BEST FILM (1999)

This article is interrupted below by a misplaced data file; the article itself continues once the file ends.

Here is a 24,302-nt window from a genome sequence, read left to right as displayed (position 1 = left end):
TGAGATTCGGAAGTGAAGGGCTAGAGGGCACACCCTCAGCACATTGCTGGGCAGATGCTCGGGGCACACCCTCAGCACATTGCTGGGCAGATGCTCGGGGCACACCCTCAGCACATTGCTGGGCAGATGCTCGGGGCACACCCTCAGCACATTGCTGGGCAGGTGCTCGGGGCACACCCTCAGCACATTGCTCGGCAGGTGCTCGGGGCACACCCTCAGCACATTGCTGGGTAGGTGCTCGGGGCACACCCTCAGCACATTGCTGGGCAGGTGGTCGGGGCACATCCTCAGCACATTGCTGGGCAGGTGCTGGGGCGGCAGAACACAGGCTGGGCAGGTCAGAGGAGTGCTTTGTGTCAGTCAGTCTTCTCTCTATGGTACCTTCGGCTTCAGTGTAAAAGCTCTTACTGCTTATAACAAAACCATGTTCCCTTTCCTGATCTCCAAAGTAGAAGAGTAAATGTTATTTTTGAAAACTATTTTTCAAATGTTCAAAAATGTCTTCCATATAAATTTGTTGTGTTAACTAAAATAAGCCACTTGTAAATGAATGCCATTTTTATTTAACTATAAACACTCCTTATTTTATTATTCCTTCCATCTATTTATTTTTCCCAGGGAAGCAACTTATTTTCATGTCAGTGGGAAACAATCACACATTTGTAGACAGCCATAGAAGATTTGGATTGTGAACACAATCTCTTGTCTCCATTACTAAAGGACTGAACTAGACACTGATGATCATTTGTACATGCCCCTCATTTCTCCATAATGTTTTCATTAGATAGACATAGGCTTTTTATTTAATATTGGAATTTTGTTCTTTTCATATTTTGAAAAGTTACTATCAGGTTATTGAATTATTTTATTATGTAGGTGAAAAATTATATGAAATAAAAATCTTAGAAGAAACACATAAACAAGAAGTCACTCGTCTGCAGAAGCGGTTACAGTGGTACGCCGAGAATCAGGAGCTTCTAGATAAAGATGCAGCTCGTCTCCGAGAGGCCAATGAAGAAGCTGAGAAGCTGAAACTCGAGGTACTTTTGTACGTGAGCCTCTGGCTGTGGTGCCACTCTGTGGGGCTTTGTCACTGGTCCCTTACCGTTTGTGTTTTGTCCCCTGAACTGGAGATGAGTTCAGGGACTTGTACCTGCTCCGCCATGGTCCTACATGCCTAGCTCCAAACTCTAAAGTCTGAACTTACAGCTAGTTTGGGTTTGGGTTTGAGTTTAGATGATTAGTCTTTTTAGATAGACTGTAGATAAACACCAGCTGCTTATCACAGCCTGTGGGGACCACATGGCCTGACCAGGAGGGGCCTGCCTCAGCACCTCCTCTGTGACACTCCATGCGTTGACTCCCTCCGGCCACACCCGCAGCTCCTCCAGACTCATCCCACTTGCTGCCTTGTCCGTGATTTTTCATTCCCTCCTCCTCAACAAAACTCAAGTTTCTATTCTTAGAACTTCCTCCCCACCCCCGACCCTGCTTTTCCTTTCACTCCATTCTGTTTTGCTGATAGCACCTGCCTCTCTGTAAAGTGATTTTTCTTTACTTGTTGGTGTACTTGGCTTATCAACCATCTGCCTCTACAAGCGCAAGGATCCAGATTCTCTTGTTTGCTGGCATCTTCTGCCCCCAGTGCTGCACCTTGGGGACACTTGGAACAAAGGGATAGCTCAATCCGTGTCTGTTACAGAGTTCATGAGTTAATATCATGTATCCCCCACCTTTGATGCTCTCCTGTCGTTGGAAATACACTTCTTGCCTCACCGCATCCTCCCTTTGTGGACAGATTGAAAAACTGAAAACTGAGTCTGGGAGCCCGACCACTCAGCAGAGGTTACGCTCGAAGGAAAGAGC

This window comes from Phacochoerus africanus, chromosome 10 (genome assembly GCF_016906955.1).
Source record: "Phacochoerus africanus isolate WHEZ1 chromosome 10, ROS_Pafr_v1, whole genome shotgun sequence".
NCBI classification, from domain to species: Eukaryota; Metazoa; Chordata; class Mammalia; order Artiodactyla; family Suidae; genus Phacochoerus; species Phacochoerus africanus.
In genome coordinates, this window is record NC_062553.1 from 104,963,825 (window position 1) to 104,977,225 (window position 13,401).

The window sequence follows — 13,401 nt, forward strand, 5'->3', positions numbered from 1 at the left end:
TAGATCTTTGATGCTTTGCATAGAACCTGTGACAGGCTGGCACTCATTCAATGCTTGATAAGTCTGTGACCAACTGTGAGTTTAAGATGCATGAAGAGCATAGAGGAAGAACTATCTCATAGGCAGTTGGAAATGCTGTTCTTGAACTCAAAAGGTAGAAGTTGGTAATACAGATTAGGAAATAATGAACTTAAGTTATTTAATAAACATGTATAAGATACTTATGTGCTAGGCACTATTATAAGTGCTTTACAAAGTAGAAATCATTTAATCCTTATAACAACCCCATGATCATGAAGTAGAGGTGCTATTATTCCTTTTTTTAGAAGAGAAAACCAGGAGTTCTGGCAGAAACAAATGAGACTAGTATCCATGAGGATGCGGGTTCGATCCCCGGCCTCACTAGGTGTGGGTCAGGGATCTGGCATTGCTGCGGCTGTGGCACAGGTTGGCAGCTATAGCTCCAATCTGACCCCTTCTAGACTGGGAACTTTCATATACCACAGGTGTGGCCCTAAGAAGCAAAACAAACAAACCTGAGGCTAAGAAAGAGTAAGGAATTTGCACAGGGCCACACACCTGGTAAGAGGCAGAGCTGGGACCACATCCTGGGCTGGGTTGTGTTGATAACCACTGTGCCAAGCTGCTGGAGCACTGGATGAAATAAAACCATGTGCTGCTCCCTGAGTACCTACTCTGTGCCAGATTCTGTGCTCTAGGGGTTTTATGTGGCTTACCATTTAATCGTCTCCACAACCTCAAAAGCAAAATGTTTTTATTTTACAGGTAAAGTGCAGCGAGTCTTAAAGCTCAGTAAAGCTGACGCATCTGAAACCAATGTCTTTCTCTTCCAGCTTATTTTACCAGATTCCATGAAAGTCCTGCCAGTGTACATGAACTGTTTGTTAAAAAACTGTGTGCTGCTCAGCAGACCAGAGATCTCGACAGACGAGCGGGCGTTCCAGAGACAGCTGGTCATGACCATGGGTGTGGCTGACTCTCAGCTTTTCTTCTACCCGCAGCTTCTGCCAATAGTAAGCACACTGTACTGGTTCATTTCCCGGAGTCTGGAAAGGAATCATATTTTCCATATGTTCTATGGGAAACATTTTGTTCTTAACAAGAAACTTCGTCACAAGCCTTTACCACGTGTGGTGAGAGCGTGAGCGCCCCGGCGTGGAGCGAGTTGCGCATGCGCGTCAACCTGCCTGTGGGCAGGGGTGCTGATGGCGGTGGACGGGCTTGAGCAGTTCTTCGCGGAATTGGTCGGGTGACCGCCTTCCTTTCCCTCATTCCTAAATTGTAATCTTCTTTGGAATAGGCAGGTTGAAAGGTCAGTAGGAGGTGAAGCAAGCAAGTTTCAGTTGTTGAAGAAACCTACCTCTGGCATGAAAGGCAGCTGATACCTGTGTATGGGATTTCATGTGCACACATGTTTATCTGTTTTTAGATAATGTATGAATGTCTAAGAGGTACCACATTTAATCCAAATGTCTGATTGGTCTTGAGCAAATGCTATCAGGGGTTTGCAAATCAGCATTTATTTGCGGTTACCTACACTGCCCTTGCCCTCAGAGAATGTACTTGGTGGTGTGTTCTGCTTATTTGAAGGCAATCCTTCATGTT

Far and away the richest local film released in the last 12 months, director Rolf Belgum's dark horse rock-doc got a jump on a subgenre that's fast becoming de rigueur: the portrait of the artist as loser or vice versa. This real-life Spi¨nal Tap brilliantly leaves it to the viewer to decide whether the wildly driven courier and metal-band headbanger Dan Cleveland deserves success--or whether, being so passionate about his craft, the dude might have already made it. A natural-born performer in any case, Cleveland is a full-time one-man band: Designing an elaborate (and ineffective) rope-and-pulley system to lug his gear out of the cramped basement where he rehearses, medicating himself with a specially calibrated mix of Zoloft and Prozac, shrieking into the mic like a man possessed, and determining to record his debut album by any means necessary, the longhaired frontman philosophizes his career every backward step of the way. "It's kinda weird to quote Scripture," he says at one point, before likening his iron will to that of the prophet Ezekiel. Speaking of creative fortitude, we're reminded that our choice for last year's Best Film--Terri Myers's Not a Nickel's Worth of Doubt--was also a documentary portrait of Twin Cities artmaking, which places Cleveland within a well-established local tradition. And as the similarly dedicated Belgum shot his labor of love on Hi-8 video for a grand total of $700, Driver 23 is what a KQ92 DJ might call a double shot of classic Minnesota rawk.